The National Security Agency (NSA) is lighting a fire under system administrators who are dragging their feet to replace insecure and outdated Transport Layer Security (TLS) protocol instances.
The agency this week released new guidance and tools to equip companies to update from obsolete older versions of TLS (TLS 1.0 and TLS 1.1) to newer versions of the protocol (TLS 1.2 or TLS 1.3).
TLS (as well as its precursor, Secure Sockets Layer, or SSL) was developed as a protocol aimed to provide a private, secure channel between servers and clients to communicate. However, various new attacks against TLS and the algorithms it uses have been revealed – from Heartbleed to POODLE – rendering the older versions of the protocol insecure.
“The standards and most products have been updated, but implementations often have not kept up,” said the NSA in its guidance this week. “Network connections employing obsolete protocols are at an elevated risk of exploitation by adversaries. As a result, all systems should avoid using obsolete configurations for TLS and SSL protocols.”
The NSA’s alert adds on to an existing collective push for updating TLS protocols, with some of the biggest standards bodies and regulators mandating that web server operators ensure they move to TLS 1.2 before the end of 2020. At the same time, many major browsers – including Chrome and Mozilla– have deprecated support for TLS 1.0 and TLS 1.1.
As of March 2020, more than 850,000 websites still used TLS 1.0 and 1.1 protocols. Meanwhile, according to the SANS ISC in December, TLS 1.3 is supported by about one in every five HTTPS server, showing steady adoption of the newer protocol version.
“TLSv1.3 is arguably the first TLS protocol version which focused more on security concerns than it did on compatibility issues,” Craig Young, principal security researcher at Tripwire, told Threatpost. “TLSv1.2 and earlier specifications have repeatedly included esoteric workarounds for known attacks rather than deprecating broken technologies. TLSv1.3 introduces new handshake mechanisms and ciphersuites with mandated perfect forward secrecy and authenticated encryption. The overall impact is a strong protection against downgrade attacks and other cryptographic attacks.”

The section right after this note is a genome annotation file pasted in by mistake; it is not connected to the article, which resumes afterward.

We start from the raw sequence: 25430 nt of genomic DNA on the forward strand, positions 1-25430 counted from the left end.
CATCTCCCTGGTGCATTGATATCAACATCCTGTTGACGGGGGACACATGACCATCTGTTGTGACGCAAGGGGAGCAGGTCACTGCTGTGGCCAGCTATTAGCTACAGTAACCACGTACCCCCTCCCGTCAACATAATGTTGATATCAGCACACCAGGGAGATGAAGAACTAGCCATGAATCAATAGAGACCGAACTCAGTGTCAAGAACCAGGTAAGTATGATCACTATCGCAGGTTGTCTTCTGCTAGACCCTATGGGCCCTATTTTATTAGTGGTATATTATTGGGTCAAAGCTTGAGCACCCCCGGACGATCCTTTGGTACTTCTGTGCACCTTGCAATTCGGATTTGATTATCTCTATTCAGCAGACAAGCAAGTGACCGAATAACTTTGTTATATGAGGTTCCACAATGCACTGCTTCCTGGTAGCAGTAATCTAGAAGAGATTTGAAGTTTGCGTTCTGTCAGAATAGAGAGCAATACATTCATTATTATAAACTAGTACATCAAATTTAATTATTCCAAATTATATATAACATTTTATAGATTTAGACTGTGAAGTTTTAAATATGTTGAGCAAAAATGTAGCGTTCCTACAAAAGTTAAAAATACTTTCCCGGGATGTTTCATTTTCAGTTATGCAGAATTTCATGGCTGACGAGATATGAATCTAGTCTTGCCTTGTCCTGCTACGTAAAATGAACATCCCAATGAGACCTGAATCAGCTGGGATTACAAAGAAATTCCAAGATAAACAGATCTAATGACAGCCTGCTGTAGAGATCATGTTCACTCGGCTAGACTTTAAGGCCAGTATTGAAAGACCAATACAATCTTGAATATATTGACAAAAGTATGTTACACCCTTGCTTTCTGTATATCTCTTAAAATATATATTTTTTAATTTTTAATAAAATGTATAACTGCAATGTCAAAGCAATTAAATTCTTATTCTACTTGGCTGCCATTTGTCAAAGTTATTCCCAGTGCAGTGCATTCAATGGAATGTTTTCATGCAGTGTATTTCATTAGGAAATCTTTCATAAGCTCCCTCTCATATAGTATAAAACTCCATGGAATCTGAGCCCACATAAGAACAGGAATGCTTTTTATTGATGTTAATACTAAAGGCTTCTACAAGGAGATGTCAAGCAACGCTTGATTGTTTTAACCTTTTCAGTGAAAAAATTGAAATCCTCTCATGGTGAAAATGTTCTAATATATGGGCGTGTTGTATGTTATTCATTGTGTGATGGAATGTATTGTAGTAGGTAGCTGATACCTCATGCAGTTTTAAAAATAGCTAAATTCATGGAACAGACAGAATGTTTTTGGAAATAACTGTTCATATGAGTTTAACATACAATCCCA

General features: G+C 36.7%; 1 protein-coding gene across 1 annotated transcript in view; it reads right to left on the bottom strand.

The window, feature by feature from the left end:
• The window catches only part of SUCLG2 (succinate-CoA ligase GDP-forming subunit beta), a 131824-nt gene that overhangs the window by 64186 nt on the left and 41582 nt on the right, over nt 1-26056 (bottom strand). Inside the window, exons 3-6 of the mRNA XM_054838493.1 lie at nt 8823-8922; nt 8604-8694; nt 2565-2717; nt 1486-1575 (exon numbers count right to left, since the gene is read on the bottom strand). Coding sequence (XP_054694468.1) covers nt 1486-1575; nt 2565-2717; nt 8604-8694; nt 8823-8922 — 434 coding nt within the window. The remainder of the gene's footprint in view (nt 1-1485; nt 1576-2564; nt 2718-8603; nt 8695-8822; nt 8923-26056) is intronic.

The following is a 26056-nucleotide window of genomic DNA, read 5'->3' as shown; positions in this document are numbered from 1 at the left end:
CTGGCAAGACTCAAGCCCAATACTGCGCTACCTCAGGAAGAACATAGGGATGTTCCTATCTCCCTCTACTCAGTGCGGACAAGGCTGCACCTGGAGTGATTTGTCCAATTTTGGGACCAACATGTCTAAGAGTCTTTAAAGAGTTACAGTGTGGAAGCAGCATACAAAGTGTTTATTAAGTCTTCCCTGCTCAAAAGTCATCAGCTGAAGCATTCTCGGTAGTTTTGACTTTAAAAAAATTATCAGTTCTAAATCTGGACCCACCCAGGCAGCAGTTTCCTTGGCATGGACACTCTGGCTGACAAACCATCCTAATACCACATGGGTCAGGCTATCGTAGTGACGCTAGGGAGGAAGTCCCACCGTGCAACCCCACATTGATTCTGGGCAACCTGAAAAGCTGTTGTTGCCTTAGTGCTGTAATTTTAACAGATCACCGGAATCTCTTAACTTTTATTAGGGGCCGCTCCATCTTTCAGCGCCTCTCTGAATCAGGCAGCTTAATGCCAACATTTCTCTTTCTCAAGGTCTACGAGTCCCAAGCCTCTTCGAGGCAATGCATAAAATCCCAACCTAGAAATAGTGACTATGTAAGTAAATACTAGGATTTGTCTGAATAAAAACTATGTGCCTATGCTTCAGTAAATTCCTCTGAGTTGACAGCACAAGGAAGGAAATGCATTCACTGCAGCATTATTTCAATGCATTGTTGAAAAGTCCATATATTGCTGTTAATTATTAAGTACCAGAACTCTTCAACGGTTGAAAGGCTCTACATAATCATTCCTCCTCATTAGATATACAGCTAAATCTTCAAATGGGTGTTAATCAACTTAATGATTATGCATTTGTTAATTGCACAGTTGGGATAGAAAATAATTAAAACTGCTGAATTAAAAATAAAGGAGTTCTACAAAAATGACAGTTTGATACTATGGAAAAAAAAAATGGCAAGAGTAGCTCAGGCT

“There really is no reason for organizations to delay in deploying TLSv1.3 in 2021, but some organizations may be hesitant because of the potential impact on SSL/TLS inspection systems,” Young told Threatpost. “This is a potential problem because these products often work by intercepting TLS connections and TLSv1.3 has been designed to guard against this.”
The NSA’s alert, intended for the National Security System (NSS), Department of Defense (DoD), and Defense Industrial Base (DIB) cybersecurity leaders, as well as system administrators and network security analysts, provided further guidance on how to detect and update outdated TLS versions.
Part of the NSA’s recommendations include using network monitoring systems to detect obsolete TLS versions. The NSA also provided further information about prioritization of remediation for obsolete TLS versions.
“Network monitoring devices can be configured to alert analysts to servers and/or clients that negotiate obsolete TLS or can be used to block weak TLS traffic,” according to the NSA. “The choice to alert and/or block will depend on the organization. To minimize mission impact, organizations should use a phased approach to detecting and fixing clients and servers until an acceptable number have been remediated before implementing blocking rules.”
Kevin Bocek, vice president of security strategy and threat intelligence at Venafi, told Threatpost that there are hundreds of thousands, and even millions, of machine identities and connections in businesses and governments that need to be updated.
“Ultimately, the world’s economy depends on authenticating networks of computers that can communicate privately. Without these authenticated networks, transitions, trade, orders and more cannot be trusted,” said Bocek. “This is why the NSA is raising the alarm, TLS secures the Internet and older versions of the protocol should not persist.”
Security focused content delivery network provider Cloudflare has previously stated that “both TLS 1.0 and TLS 1.1 are insufficient for protecting information due to known vulnerabilities. Specifically for Cloudflare customers, the primary impact of PCI is that TLS 1.0 and TLS 1.1 are insufficient to secure payment card related traffic.”
Nick Sullivan, head of research at Cloudflare, told Threatpost that all Cloudflare customers get access to the latest encryption protocols, including TLS 1.2 and TLS 1.3.
“Enabling TLS 1.3 is both a performance and a security upgrade over TLS 1.2, so we highly encourage other industry players to deploy TLS 1.3 support as soon as possible,” Sullivan told Threatpost.
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